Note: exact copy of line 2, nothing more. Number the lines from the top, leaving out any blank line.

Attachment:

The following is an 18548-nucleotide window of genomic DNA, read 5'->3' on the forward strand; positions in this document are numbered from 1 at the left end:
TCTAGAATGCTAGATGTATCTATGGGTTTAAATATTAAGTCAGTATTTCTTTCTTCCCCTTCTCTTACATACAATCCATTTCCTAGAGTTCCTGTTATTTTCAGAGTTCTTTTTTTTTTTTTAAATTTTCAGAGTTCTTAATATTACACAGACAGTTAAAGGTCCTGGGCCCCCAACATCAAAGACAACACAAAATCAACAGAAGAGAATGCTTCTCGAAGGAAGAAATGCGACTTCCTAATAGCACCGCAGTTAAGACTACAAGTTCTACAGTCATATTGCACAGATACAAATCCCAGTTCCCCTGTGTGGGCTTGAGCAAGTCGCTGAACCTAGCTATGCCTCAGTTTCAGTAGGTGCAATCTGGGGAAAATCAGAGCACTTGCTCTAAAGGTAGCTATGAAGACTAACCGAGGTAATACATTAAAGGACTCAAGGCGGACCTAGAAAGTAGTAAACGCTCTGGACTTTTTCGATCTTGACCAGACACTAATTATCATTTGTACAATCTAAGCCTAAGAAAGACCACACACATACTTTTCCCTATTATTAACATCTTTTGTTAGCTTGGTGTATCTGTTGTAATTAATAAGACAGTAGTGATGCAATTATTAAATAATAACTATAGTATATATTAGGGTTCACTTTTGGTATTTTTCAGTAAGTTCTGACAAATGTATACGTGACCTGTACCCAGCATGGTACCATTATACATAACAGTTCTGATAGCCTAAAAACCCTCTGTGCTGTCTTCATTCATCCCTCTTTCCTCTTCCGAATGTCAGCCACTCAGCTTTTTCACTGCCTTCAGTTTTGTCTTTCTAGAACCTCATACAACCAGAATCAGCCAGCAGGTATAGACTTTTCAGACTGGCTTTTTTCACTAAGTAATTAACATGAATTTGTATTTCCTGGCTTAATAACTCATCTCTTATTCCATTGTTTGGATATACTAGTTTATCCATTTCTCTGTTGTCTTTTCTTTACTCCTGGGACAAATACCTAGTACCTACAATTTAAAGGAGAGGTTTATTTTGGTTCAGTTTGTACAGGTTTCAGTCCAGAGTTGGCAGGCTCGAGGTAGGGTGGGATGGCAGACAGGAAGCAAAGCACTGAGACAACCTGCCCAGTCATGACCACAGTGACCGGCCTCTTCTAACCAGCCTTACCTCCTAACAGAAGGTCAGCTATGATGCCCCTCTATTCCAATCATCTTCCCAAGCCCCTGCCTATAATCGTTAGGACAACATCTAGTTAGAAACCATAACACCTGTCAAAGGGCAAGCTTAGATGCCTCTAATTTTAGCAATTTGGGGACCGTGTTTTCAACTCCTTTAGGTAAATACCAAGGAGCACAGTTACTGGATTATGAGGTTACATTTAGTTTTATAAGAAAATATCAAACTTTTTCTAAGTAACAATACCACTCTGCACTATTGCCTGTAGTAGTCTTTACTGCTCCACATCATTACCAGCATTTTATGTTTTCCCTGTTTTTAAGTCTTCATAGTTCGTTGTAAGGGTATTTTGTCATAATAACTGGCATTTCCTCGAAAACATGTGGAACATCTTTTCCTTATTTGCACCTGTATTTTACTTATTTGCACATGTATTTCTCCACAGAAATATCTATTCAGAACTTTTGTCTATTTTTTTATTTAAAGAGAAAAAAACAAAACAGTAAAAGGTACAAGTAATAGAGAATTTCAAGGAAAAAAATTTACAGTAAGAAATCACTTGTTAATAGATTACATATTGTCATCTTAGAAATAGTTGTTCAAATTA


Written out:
TCTAGAATGCTAGATGTATCTATGGGTTTAAATATTAAGTCAGTATTTCTTTCTTCCCCTTCTCTTACATACAATCCATTTCCTAGAGTTCCTGTTATTTTCAGAGTTCTTTTTTTTTTTTTAAATTTTCAGAGTTCTTAATATTACACAGACAGTTAAAGGTCCTGGGCCCCCAACATCAAAGACAACACAAAATCAACAGAAGAGAATGCTTCTCGAAGGAAGAAATGCGACTTCCTAATAGCACCGCAGTTAAGACTACAAGTTCTACAGTCATATTGCACAGATACAAATCCCAGTTCCCCTGTGTGGGCTTGAGCAAGTCGCTGAACCTAGCTATGCCTCAGTTTCAGTAGGTGCAATCTGGGGAAAATCAGAGCACTTGCTCTAAAGGTAGCTATGAAGACTAACCGAGGTAATACATTAAAGGACTCAAGGCGGACCTAGAAAGTAGTAAACGCTCTGGACTTTTTCGATCTTGACCAGACACTAATTATCATTTGTACAATCTAAGCCTAAGAAAGACCACACACATACTTTTCCCTATTATTAACATCTTTTGTTAGCTTGGTGTATCTGTTGTAATTAATAAGACAGTAGTGATGCAATTATTAAATAATAACTATAGTATATATTAGGGTTCACTTTTGGTATTTTTCAGTAAGTTCTGACAAATGTATACGTGACCTGTACCCAGCATGGTACCATTATACATAACAGTTCTGATAGCCTAAAAACCCTCTGTGCTGTCTTCATTCATCCCTCTTTCCTCTTCCGAATGTCAGCCACTCAGCTTTTTCACTGCCTTCAGTTTTGTCTTTCTAGAACCTCATACAACCAGAATCAGCCAGCAGGTATAGACTTTTCAGACTGGCTTTTTTCACTAAGTAATTAACATGAATTTGTATTTCCTGGCTTAATAACTCATCTCTTATTCCATTGTTTGGATATACTAGTTTATCCATTTCTCTGTTGTCTTTTCTTTACTCCTGGGACAAATACCTAGTACCTACAATTTAAAGGAGAGGTTTATTTTGGTTCAGTTTGTACAGGTTTCAGTCCAGAGTTGGCAGGCTCGAGGTAGGGTGGGATGGCAGACAGGAAGCAAAGCACTGAGACAACCTGCCCAGTCATGACCACAGTGACCGGCCTCTTCTAACCAGCCTTACCTCCTAACAGAAGGTCAGCTATGATGCCCCTCTATTCCAATCATCTTCCCAAGCCCCTGCCTATAATCGTTAGGACAACATCTAGTTAGAAACCATAACACCTGTCAAAGGGCAAGCTTAGATGCCTCTAATTTTAGCAATTTGGGGACCGTGTTTTCAACTCCTTTAGGTAAATACCAAGGAGCACAGTTACTGGATTATGAGGTTACATTTAGTTTTATAAGAAAATATCAAACTTTTTCTAAGTAACAATACCACTCTGCACTATTGCCTGTAGTAGTCTTTACTGCTCCACATCATTACCAGCATTTTATGTTTTCCCTGTTTTTAAGTCTTCATAGTTCGTTGTAAGGGTATTTTGTCATAATAACTGGCATTTCCTCGAAAACATGTGGAACATCTTTTCCTTATTTGCACCTGTATTTTACTTATTTGCACATGTATTTCTCCACAGAAATATCTATTCAGAACTTTTGTCTATTTTTTTATTTAAAGAGAAAAAAACAAAACAGTAAAAGGTACAAGTAATAGAGAATTTCAAGGAAAAAAATTTACAGTAAGAAATCACTTGTTAATAGATTACATATTGTCATCTTAGAAATAGTTGTTCAAATTA